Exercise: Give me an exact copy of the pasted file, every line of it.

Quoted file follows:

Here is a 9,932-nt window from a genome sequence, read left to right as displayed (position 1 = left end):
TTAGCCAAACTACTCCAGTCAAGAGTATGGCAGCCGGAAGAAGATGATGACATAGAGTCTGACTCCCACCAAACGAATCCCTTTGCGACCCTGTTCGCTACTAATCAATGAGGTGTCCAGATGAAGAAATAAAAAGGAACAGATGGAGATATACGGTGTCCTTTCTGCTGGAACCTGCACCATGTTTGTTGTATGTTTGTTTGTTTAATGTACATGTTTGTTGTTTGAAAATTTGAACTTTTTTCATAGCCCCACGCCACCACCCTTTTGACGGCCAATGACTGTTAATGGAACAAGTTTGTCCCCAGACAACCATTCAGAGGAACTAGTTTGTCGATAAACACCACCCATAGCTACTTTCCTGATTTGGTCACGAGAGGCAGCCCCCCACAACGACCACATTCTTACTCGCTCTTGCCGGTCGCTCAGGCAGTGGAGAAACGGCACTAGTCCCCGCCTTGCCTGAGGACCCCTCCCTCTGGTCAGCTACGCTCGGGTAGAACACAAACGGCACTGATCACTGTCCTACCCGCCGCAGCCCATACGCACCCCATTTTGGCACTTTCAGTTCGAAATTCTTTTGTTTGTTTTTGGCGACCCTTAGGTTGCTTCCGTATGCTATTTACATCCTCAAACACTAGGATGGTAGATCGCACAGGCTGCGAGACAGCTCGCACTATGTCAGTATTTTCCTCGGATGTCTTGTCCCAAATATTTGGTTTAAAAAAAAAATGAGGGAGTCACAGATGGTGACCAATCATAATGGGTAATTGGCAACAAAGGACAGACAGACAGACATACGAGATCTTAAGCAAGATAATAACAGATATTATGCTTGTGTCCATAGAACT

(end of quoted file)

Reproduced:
Here is a 9,932-nt window from a genome sequence, read left to right as displayed (position 1 = left end):
TTAGCCAAACTACTCCAGTCAAGAGTATGGCAGCCGGAAGAAGATGATGACATAGAGTCTGACTCCCACCAAACGAATCCCTTTGCGACCCTGTTCGCTACTAATCAATGAGGTGTCCAGATGAAGAAATAAAAAGGAACAGATGGAGATATACGGTGTCCTTTCTGCTGGAACCTGCACCATGTTTGTTGTATGTTTGTTTGTTTAATGTACATGTTTGTTGTTTGAAAATTTGAACTTTTTTCATAGCCCCACGCCACCACCCTTTTGACGGCCAATGACTGTTAATGGAACAAGTTTGTCCCCAGACAACCATTCAGAGGAACTAGTTTGTCGATAAACACCACCCATAGCTACTTTCCTGATTTGGTCACGAGAGGCAGCCCCCCACAACGACCACATTCTTACTCGCTCTTGCCGGTCGCTCAGGCAGTGGAGAAACGGCACTAGTCCCCGCCTTGCCTGAGGACCCCTCCCTCTGGTCAGCTACGCTCGGGTAGAACACAAACGGCACTGATCACTGTCCTACCCGCCGCAGCCCATACGCACCCCATTTTGGCACTTTCAGTTCGAAATTCTTTTGTTTGTTTTTGGCGACCCTTAGGTTGCTTCCGTATGCTATTTACATCCTCAAACACTAGGATGGTAGATCGCACAGGCTGCGAGACAGCTCGCACTATGTCAGTATTTTCCTCGGATGTCTTGTCCCAAATATTTGGTTTAAAAAAAAAATGAGGGAGTCACAGATGGTGACCAATCATAATGGGTAATTGGCAACAAAGGACAGACAGACAGACATACGAGATCTTAAGCAAGATAATAACAGATATTATGCTTGTGTCCATAGAACT